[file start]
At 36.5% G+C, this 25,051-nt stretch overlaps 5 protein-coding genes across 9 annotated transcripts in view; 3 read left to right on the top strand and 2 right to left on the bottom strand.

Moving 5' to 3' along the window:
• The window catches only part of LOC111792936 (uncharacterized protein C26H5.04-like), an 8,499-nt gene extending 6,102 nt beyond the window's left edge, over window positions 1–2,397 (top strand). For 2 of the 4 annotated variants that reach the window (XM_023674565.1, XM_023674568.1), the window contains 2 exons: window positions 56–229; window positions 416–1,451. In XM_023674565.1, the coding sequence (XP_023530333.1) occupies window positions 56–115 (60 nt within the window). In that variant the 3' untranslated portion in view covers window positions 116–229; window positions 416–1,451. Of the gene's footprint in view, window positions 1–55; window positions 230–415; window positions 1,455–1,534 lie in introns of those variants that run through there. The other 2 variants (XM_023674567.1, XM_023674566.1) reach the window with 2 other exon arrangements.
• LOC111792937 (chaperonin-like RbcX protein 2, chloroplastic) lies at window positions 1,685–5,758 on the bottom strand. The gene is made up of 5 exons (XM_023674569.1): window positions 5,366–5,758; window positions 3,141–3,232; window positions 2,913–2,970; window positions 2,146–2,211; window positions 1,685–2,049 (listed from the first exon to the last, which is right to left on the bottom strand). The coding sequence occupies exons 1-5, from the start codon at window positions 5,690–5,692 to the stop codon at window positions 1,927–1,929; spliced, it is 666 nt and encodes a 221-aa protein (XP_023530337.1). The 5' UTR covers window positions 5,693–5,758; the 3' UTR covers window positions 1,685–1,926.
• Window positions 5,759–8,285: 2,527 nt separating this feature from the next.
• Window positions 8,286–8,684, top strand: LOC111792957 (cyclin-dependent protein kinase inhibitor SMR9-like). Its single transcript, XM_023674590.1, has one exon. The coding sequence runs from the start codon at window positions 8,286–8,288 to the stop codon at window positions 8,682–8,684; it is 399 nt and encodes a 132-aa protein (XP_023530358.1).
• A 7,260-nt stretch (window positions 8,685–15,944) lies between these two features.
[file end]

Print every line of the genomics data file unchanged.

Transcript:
At 36.5% G+C, this 25,051-nt stretch overlaps 5 protein-coding genes across 9 annotated transcripts in view; 3 read left to right on the top strand and 2 right to left on the bottom strand.

Moving 5' to 3' along the window:
• The window catches only part of LOC111792936 (uncharacterized protein C26H5.04-like), an 8,499-nt gene extending 6,102 nt beyond the window's left edge, over window positions 1–2,397 (top strand). For 2 of the 4 annotated variants that reach the window (XM_023674565.1, XM_023674568.1), the window contains 2 exons: window positions 56–229; window positions 416–1,451. In XM_023674565.1, the coding sequence (XP_023530333.1) occupies window positions 56–115 (60 nt within the window). In that variant the 3' untranslated portion in view covers window positions 116–229; window positions 416–1,451. Of the gene's footprint in view, window positions 1–55; window positions 230–415; window positions 1,455–1,534 lie in introns of those variants that run through there. The other 2 variants (XM_023674567.1, XM_023674566.1) reach the window with 2 other exon arrangements.
• LOC111792937 (chaperonin-like RbcX protein 2, chloroplastic) lies at window positions 1,685–5,758 on the bottom strand. The gene is made up of 5 exons (XM_023674569.1): window positions 5,366–5,758; window positions 3,141–3,232; window positions 2,913–2,970; window positions 2,146–2,211; window positions 1,685–2,049 (listed from the first exon to the last, which is right to left on the bottom strand). The coding sequence occupies exons 1-5, from the start codon at window positions 5,690–5,692 to the stop codon at window positions 1,927–1,929; spliced, it is 666 nt and encodes a 221-aa protein (XP_023530337.1). The 5' UTR covers window positions 5,693–5,758; the 3' UTR covers window positions 1,685–1,926.
• Window positions 5,759–8,285: 2,527 nt separating this feature from the next.
• Window positions 8,286–8,684, top strand: LOC111792957 (cyclin-dependent protein kinase inhibitor SMR9-like). Its single transcript, XM_023674590.1, has one exon. The coding sequence runs from the start codon at window positions 8,286–8,288 to the stop codon at window positions 8,682–8,684; it is 399 nt and encodes a 132-aa protein (XP_023530358.1).
• A 7,260-nt stretch (window positions 8,685–15,944) lies between these two features.